Feature Friday: The Clifton Duncan Podcast

It’s Feature Friday and I’m so excited because it gives me a chance to tell you about an incredible podcast episode I listened to yesterday. Clifton Duncan is a NYU Tisch School-trained actor and spent several years on Broadway before moving to Atlanta in protest of vaccine mandates on Broadway and in NYC. His podcast is fairly new but has quickly become one of my favorites. Clifton interviews artists and discusses many topics including the arts and meaning, arts as the spiritual, the current social climate in the US, and how the arts shape our culture.

Clifton recently interviewed Douglas Murray, who has just released his book, The War on the West. Douglas has made the podcasting rounds and I have put his new book on my “must read” list. He sat down with Clifton to discuss a specific chapter in the book, having to do with culture. They discuss the recent erosion of art and the current deconstruction movement and how the war on cultural appropriation is devolving the arts into nonsense.

I loved Douglas’s idea of art. He said,” One should regard the arts as being a glimpse into something which we don’t know and can’t understand, but we know speaks to us of truth.” Truth is the point of art. It is a mirror to ourselves and how we interact with the world. I believe that truth and beauty are two of the highest virtues to strive for. At one point in the conversation, Clifton is discussing the documentary Why Beauty Matters, an exploration into the ideas of philosopher Roger Scruton, and he says “beauty is something that you have to work at. It’s a conscious process, and it only comes after great striving with great vision and discipline.”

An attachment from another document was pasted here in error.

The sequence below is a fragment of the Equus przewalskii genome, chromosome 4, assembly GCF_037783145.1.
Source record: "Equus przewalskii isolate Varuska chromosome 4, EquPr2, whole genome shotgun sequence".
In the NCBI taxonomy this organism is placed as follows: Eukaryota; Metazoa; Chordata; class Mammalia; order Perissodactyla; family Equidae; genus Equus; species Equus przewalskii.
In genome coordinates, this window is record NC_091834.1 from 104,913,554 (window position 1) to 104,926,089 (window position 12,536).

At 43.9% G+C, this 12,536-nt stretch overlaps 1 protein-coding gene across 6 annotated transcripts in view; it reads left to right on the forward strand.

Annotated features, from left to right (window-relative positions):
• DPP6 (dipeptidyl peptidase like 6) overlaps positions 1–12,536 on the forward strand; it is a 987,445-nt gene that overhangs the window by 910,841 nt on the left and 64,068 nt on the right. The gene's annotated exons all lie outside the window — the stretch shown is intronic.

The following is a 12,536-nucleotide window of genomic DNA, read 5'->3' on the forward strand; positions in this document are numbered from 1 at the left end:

Douglas believes that a large part of our societal issues stem from an overcorrection towards empathy. He says, “You can’t solve the economy by being empathetic. In fact, you can’t solve poverty by being empathetic. You can’t solve people’s personal problems by being empathetic. Very often what people actually lack is somebody standing over them and saying ‘this is what you need to do to sort yourself out.’ They actually suffer from an overdose of empathy in their lives. So I do think that the arts in recent years have overdone the significance of empathy alone.” I believe empathy to be very important. People want to feel seen and heard. But when the pendulum swings too far towards empathy, you lose the tough love that seems to be missing in the current social climate.

At the end of the podcast, Douglas reads an exchange from Tom Stoppard’s Acadia, and I would quote it here, but it wouldn’t do it justice. It is quite honestly the perfect end to the conversation, and Douglas reads it so well, I had a literal swelling of emotion. I’m telling you, this episode is a must-listen.

Check out The Clifton Duncan Podcast, on YouTube and Spotify. It is an incredible examination of powerful ideas, one that I highly recommend.

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